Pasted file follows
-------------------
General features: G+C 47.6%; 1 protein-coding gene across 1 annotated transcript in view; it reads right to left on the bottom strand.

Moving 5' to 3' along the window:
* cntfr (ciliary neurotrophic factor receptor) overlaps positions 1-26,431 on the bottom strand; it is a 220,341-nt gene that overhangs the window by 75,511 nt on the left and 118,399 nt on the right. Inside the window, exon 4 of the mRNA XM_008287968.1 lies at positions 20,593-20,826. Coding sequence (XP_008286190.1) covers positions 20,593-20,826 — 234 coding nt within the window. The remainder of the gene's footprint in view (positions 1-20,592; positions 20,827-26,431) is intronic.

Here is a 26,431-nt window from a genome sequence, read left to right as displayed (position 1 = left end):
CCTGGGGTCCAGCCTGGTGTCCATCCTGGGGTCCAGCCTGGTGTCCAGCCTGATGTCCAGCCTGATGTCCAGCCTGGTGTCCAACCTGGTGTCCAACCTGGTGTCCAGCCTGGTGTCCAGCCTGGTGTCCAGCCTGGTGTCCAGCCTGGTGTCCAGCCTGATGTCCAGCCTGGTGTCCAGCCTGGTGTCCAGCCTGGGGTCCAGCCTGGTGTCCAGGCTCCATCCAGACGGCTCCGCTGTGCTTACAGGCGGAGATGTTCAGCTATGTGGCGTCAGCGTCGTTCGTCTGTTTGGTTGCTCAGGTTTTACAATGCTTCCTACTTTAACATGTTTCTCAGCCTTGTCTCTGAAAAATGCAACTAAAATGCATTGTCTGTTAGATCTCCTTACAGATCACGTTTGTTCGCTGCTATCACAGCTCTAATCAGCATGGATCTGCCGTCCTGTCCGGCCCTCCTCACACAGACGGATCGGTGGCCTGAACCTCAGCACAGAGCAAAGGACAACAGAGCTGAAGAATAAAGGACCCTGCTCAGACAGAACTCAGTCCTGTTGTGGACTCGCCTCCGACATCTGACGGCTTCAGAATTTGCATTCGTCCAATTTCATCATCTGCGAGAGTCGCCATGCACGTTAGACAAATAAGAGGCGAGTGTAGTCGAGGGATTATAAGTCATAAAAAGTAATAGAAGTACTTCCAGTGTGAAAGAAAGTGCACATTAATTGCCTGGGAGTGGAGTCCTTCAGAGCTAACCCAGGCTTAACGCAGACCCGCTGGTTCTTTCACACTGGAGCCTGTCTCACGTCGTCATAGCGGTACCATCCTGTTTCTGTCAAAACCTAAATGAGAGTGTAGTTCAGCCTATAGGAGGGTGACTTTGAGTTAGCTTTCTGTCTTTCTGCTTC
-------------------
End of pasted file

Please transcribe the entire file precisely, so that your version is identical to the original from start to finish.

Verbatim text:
General features: G+C 47.6%; 1 protein-coding gene across 1 annotated transcript in view; it reads right to left on the bottom strand.

Moving 5' to 3' along the window:
* cntfr (ciliary neurotrophic factor receptor) overlaps positions 1-26,431 on the bottom strand; it is a 220,341-nt gene that overhangs the window by 75,511 nt on the left and 118,399 nt on the right. Inside the window, exon 4 of the mRNA XM_008287968.1 lies at positions 20,593-20,826. Coding sequence (XP_008286190.1) covers positions 20,593-20,826 — 234 coding nt within the window. The remainder of the gene's footprint in view (positions 1-20,592; positions 20,827-26,431) is intronic.

Here is a 26,431-nt window from a genome sequence, read left to right as displayed (position 1 = left end):
CCTGGGGTCCAGCCTGGTGTCCATCCTGGGGTCCAGCCTGGTGTCCAGCCTGATGTCCAGCCTGATGTCCAGCCTGGTGTCCAACCTGGTGTCCAACCTGGTGTCCAGCCTGGTGTCCAGCCTGGTGTCCAGCCTGGTGTCCAGCCTGGTGTCCAGCCTGATGTCCAGCCTGGTGTCCAGCCTGGTGTCCAGCCTGGGGTCCAGCCTGGTGTCCAGGCTCCATCCAGACGGCTCCGCTGTGCTTACAGGCGGAGATGTTCAGCTATGTGGCGTCAGCGTCGTTCGTCTGTTTGGTTGCTCAGGTTTTACAATGCTTCCTACTTTAACATGTTTCTCAGCCTTGTCTCTGAAAAATGCAACTAAAATGCATTGTCTGTTAGATCTCCTTACAGATCACGTTTGTTCGCTGCTATCACAGCTCTAATCAGCATGGATCTGCCGTCCTGTCCGGCCCTCCTCACACAGACGGATCGGTGGCCTGAACCTCAGCACAGAGCAAAGGACAACAGAGCTGAAGAATAAAGGACCCTGCTCAGACAGAACTCAGTCCTGTTGTGGACTCGCCTCCGACATCTGACGGCTTCAGAATTTGCATTCGTCCAATTTCATCATCTGCGAGAGTCGCCATGCACGTTAGACAAATAAGAGGCGAGTGTAGTCGAGGGATTATAAGTCATAAAAAGTAATAGAAGTACTTCCAGTGTGAAAGAAAGTGCACATTAATTGCCTGGGAGTGGAGTCCTTCAGAGCTAACCCAGGCTTAACGCAGACCCGCTGGTTCTTTCACACTGGAGCCTGTCTCACGTCGTCATAGCGGTACCATCCTGTTTCTGTCAAAACCTAAATGAGAGTGTAGTTCAGCCTATAGGAGGGTGACTTTGAGTTAGCTTTCTGTCTTTCTGCTTC